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Be Yourself When You’re Writing – Who Else Can You Be?

Be yourself when you writeIn response to If English Isn’t Your First Language – An Open Letter To Writers,  Cathy Miller commented in part, “I have worked with several individuals (who) spoke perfect English. However, when it came to writing in English, you’d never know it was the same person. I don’t know why, but it was a very common occurrence.”

The phenomena of writing being different than speaking she describes reminded me of one of the lessons I learned along the way about freelance writing, and that was how to be myself.

Sounds silly doesn’t it? I mean, who else would I be? Who else would you be?

Here’s what I mean.

Years ago I started a newspaper column called Successful Single Parenting. I managed to syndicate it to three newspapers and actually got a book out of it by the same name that you can still find if you search for it.

I was also contacted by a major newspaper syndicator to create a series of three one-shot stories based on my column. The hope was the stories would be picked up by a whole bunch of newspapers around the country, leading to a good profit for the paper, for me and maybe even  a regular column.

I Froze

I froze. Almost completely. I struggled to get words on the screen of my first computer. I wrote, then rewrote, and rewrote some more, hating every word I put down.


Looking back, I know I was trying to write what I thought the editor wanted. I thought, somehow, that it had to be different, more sophisticated perhaps, or at least more formal than my usual writing. 

Please, understand, the editor, who was a jewel, didn’t ask me to write differently. That was something I made up all on my own. I was dazzled by the possibilities and convinced that what I’d done so far wasn’t nearly good enough. I really wish I’d kept those stories, or maybe I’m glad I didn’t. I finally got them written and submitted and waited.

Concrete Charm!

The editor called me -yes, sometimes an editor will do that. I don’t remember all he said, but one part still rings in my brain. “Anne, I want your concrete charm!.”

Concrete charm? I had no idea what he was talking about and way too much in awe to ask him. I simply agreed to rewrite the articles. As I remember it I paced for about three days trying to figure out what about me and my writing was concretely charming. I re-read some of my columns, more than once. And finally I began to understand what he wanted.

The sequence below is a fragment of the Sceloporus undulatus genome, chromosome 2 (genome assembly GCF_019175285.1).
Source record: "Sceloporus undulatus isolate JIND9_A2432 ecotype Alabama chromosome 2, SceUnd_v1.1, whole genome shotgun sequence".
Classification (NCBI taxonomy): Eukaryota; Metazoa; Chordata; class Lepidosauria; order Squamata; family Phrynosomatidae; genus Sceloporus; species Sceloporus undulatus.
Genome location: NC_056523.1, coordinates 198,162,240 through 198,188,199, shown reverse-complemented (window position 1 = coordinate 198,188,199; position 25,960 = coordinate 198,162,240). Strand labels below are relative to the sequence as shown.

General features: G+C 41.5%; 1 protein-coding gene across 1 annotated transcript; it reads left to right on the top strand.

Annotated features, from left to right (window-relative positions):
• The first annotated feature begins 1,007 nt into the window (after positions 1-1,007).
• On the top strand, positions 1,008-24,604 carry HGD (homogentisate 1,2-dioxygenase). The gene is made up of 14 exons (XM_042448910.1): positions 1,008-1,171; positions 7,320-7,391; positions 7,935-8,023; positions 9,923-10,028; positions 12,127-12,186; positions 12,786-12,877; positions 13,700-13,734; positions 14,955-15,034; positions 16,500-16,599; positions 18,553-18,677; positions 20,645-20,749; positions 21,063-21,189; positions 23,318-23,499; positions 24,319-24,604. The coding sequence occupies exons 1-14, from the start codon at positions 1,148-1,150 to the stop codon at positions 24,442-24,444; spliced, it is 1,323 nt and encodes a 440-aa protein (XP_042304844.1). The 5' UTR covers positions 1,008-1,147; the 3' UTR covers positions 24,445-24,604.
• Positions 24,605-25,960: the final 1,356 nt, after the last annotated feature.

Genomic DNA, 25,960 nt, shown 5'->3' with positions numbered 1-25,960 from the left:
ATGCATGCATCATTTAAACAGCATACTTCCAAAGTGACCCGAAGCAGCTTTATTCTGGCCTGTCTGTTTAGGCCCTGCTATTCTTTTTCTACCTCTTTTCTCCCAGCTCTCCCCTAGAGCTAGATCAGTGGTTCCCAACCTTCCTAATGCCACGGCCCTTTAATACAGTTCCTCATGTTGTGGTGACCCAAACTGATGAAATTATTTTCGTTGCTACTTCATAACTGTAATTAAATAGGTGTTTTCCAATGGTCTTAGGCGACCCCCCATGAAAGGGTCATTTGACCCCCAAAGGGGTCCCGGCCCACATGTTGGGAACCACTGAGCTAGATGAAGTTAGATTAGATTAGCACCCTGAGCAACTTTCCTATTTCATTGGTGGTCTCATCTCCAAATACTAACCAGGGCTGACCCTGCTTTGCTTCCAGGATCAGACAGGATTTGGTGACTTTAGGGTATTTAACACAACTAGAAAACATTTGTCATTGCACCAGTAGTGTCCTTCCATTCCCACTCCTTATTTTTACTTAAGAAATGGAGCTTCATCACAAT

He wanted me to write the one-shots the way I’d written the columns. It seems so obvious now, but I remember how startled I was. The idea that something about my writing voice caught his attention – more than that, it not only caught his attention but he liked it, was a brand new thought to me.

I began to relax. After all I did know how to do that. I wrote the one shots the way I wrote those weekly columns.

Relax and Write

The editor loved them and I learned a huge lesson – to relax and be myself when I write.

Oh sure, sometimes I need to be more formal than others. When I’m ghostwriting books I listen so I can write in the client’s voice. There are solid reasons to write one way or another, but unless I’m ghosting it’s always me. And my writing has gotten better over time – it really is hard to get worse at something we practice, and I write a lot.

Mostly I just relax and write – not exactly the way I speak, but close. I strongly suggest you quit worrying and do the same thing. I suspect you’ll be delighted with the results.

How do you approach your writing in terms of voice or style?

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Image: Attribution Some rights reserved by Tony the Misfit

{ 17 comments… add one }
  • I totally see your point. There is a thin line between providing everything the editor wants and still producing the content in your own style that charmed the editor in the first place. It is easier to be (and remain) yourself in your writing, though, if you are writing for a publication that has a similar personality to yours.
    Pinar Tarhan recently posted..What Content Mills Can and Can’t Do For YouMy Profile

    • Anne

      Yes, Pinar, which is why I’ve never even submitted to say The Economist 😉

  • Authenticity is important. Always. But, voice should also, to some degree, be dictated by the tone of the publication, the purpose, and the clients’ projects.
    Jennifer Brown Banks recently posted..5 Ways to Keep Your Blog Audience From "Channel Surfing"…My Profile